Friday, 31 March 2017

How to cook with sherry

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Sherry is quite a multitalent in the kitchen, too - here are my tips on how to use it in cooking!

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Under the Andalusian Sun_foodblog_wineblog_how to cook with sherry

Recently I've been taking you on a tour of Andalusian sherry bodegas and with any luck that has planted even just a tiniest seed of interest in this noble and oh, so misunderstood wine. 

Now it's time to have a look at all the things sherry can do in the kitchen!


Under the Andalusian Sun_foodblog_wineblog_how to cook with sherry


Biologically aged Fino and Manzanilla are like any other wine - once opened, they don't tend to keep for very long.

You can, however, happily use them to substitute dry white wine in recipes - for instance in risottos or in the recipe for these chorizo meatballs. 


Under the Andalusian Sun_foodblog_wineblog_how to cook with sherry


Amontillado and Oloroso on the other hand are aged through oxidation, which means once opened and in contact with air they still keep surprisingly well.

Oloroso is one of firm favourites of mine and has been featured on several of the blog's recipes. 

It is one of the ingredients that add decadence to this wonderfully springy Crème Ninon - the poshest pea soup there is. 


Under the Andalusian Sun_foodblog_wineblog_how to cook with sherry


Oloroso can also be found in this recipe for baby octopus, cooked in tomato sauce which gets an extra oomph from fennel and pimentón...


Under the Andalusian Sun_foodblog_wineblog_how to cook with sherry


... and in this recipe for mussels, echoing Spain with each spoonful.

PS. For this purpose you could use also Medium Dry Oloroso Blend!


Under the Andalusian Sun_foodblog_wineblog_how to cook with sherry

Sherry is equally gracious partner for seafood as it is for meat.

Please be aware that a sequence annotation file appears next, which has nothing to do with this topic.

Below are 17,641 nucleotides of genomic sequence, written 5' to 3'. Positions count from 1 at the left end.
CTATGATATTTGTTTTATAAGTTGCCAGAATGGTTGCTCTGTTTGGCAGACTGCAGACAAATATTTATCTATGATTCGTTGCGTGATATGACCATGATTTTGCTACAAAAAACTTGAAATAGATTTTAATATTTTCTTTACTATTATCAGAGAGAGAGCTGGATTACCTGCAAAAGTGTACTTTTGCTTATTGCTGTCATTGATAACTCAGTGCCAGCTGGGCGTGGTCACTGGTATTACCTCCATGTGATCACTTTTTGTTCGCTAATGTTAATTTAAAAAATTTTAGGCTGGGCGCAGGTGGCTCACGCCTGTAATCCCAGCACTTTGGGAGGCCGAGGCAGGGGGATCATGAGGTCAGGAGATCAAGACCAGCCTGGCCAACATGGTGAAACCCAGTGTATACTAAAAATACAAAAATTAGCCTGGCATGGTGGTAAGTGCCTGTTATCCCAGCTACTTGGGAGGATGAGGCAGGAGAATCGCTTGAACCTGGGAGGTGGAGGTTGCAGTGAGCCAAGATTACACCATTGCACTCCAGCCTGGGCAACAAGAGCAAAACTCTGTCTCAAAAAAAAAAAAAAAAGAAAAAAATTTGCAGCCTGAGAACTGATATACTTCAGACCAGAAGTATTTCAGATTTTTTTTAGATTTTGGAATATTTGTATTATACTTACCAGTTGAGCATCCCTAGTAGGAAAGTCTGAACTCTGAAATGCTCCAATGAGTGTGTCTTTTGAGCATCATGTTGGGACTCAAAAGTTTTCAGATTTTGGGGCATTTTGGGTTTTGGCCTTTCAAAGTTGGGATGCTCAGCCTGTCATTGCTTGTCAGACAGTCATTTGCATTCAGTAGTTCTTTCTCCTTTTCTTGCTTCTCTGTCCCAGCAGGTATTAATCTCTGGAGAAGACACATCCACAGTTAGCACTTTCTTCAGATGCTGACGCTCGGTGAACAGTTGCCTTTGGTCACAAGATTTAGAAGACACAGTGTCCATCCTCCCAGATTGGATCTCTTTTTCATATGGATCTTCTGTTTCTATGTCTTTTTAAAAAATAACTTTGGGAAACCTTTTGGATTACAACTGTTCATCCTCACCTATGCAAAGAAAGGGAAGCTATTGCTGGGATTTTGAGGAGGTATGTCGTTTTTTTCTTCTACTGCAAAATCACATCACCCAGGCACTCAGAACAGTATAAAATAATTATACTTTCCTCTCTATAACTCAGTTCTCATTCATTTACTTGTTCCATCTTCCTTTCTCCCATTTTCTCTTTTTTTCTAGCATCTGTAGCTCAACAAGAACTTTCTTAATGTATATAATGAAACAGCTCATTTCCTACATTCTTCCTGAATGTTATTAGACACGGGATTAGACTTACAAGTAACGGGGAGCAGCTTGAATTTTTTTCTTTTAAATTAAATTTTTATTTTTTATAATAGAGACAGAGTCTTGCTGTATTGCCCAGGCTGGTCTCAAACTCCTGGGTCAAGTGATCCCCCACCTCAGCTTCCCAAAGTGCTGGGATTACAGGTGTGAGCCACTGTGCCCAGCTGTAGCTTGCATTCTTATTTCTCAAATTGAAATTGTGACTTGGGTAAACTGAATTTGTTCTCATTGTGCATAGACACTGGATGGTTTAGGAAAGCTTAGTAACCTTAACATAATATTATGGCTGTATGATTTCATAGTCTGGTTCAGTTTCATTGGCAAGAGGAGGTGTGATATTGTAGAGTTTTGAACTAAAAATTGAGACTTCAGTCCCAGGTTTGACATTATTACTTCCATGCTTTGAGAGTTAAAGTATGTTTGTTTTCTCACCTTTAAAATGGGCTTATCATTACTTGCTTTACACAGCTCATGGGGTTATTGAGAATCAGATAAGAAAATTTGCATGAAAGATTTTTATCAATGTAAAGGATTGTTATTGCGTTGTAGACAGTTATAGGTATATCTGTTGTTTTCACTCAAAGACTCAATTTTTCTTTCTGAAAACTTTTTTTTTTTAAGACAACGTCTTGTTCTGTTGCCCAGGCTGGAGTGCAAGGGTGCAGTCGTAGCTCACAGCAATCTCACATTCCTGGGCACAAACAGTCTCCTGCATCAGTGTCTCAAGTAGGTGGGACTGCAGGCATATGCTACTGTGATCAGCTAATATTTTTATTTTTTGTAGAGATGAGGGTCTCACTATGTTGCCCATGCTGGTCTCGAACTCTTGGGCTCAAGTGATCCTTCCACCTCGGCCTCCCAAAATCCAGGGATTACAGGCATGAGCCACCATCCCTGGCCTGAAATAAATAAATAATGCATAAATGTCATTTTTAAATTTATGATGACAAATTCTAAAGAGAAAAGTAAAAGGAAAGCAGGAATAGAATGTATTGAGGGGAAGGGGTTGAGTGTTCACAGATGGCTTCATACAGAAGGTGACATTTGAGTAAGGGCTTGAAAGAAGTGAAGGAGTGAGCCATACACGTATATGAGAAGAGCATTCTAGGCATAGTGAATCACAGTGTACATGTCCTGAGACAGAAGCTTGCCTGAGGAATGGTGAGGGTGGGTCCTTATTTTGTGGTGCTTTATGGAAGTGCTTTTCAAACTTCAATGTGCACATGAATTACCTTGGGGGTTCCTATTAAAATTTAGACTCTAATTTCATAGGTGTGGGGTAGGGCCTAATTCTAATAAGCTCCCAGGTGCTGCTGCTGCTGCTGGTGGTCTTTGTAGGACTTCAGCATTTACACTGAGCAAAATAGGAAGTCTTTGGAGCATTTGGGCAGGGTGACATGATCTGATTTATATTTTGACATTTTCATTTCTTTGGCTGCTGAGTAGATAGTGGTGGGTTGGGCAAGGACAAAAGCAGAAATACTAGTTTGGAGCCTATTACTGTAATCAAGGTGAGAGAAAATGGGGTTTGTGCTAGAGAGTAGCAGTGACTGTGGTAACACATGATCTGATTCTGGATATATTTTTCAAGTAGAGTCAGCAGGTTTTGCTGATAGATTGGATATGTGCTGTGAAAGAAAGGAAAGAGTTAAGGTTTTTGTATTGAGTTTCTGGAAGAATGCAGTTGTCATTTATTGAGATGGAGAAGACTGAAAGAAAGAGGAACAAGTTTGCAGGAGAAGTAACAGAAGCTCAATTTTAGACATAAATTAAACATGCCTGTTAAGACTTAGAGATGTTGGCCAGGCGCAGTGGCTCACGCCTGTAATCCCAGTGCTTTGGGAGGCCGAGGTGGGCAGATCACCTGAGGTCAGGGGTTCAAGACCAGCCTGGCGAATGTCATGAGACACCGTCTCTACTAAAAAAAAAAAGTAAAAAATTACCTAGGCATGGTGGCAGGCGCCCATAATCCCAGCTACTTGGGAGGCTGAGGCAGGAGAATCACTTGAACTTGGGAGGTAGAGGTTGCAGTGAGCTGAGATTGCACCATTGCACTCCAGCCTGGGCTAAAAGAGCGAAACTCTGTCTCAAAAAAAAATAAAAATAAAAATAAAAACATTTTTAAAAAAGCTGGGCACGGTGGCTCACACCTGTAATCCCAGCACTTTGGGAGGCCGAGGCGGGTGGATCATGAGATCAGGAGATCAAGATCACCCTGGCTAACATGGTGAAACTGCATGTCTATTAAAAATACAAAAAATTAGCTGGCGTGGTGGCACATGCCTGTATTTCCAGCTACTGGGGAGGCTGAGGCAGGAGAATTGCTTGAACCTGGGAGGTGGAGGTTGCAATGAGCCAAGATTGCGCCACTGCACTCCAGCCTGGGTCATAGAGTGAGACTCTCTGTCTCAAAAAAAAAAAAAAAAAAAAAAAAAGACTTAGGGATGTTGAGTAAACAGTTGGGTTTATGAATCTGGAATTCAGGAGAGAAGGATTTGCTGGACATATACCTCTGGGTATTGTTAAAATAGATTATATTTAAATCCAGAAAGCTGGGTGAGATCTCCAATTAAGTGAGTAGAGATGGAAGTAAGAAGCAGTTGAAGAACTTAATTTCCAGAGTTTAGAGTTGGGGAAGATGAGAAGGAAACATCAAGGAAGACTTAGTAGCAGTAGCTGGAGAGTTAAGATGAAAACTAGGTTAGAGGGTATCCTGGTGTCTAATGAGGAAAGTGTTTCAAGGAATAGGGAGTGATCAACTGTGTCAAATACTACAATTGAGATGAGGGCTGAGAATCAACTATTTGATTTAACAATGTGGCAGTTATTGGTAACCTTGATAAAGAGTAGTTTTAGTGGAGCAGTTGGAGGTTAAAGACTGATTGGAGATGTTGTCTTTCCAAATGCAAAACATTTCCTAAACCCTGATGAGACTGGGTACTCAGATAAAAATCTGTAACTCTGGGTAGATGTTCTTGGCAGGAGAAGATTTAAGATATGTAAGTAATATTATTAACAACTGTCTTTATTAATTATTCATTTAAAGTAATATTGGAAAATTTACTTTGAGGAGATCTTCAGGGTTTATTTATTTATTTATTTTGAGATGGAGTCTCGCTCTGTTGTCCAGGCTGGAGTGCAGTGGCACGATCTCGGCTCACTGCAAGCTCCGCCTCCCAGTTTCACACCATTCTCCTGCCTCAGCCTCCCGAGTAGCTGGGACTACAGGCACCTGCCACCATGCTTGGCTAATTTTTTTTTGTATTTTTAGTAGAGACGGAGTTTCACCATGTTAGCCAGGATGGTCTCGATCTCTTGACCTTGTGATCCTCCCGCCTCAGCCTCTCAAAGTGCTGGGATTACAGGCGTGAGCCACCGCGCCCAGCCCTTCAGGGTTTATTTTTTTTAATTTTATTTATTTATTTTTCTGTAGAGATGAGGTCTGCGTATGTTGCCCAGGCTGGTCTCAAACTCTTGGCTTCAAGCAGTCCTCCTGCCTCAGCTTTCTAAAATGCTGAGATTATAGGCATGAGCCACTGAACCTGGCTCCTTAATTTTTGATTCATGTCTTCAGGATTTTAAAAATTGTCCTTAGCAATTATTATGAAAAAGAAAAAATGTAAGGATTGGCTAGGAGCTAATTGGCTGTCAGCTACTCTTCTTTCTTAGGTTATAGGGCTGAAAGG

Sweeter Oloroso Blend lends something extra to this glorious (yet surprisingly easy!) rustic country style pork terrine.

I'm telling you - this is guaranteed to impress your guests, so snap the recipe up for Easter (or any of the up and coming festivities)!


Under the Andalusian Sun_foodblog_wineblog_how to cook with sherry


The nutty notes of Amontillado (or Oloroso) lend an Andalusian air to these lamb shanks

Oh, yes - another recipe to stash away for Easter...!


Under the Andalusian Sun_foodblog_wineblog_how to cook with sherry

Medium sweet Oloroso is one of the tweaks that make these oxtails echo all my favourite Andalusian flavours.

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Iberico pork is one of the most magnificent animals in the world and their cheeks are one of my favourite Andalusian delicacy. 

I've already shared with two recipes for making most of these cheeky treats: first with sherry and apple marinade...

Under the Andalusian Sun_foodblog_wineblog_how to cook with sherry


Under the Andalusian Sun_foodblog_wineblog_how to cook with sherry

It might come as a bit of a surprise that the sweet sherries such as PX are Andalusians' go-to variety when it comes to braising meat - we've come to think of them as a dessert tipple.


Under the Andalusian Sun_foodblog_wineblog_how to cook with sherry

Sure enough -this dark, syrupy nectar with notes of dried fruits is a glorious dessert all in itself. 

But drizzle some on top of good vanilla ice cream and tp it all off with some candied nuts... Dios Mio - now there's a treat!


Under the Andalusian Sun_foodblog_wineblog_how to cook with sherry

Does sherry often make an appearance in your kitchen? Or do you prefer it in your glass?

PS. For more ideas on how to pair sherry with food, check out my earlier blog post!


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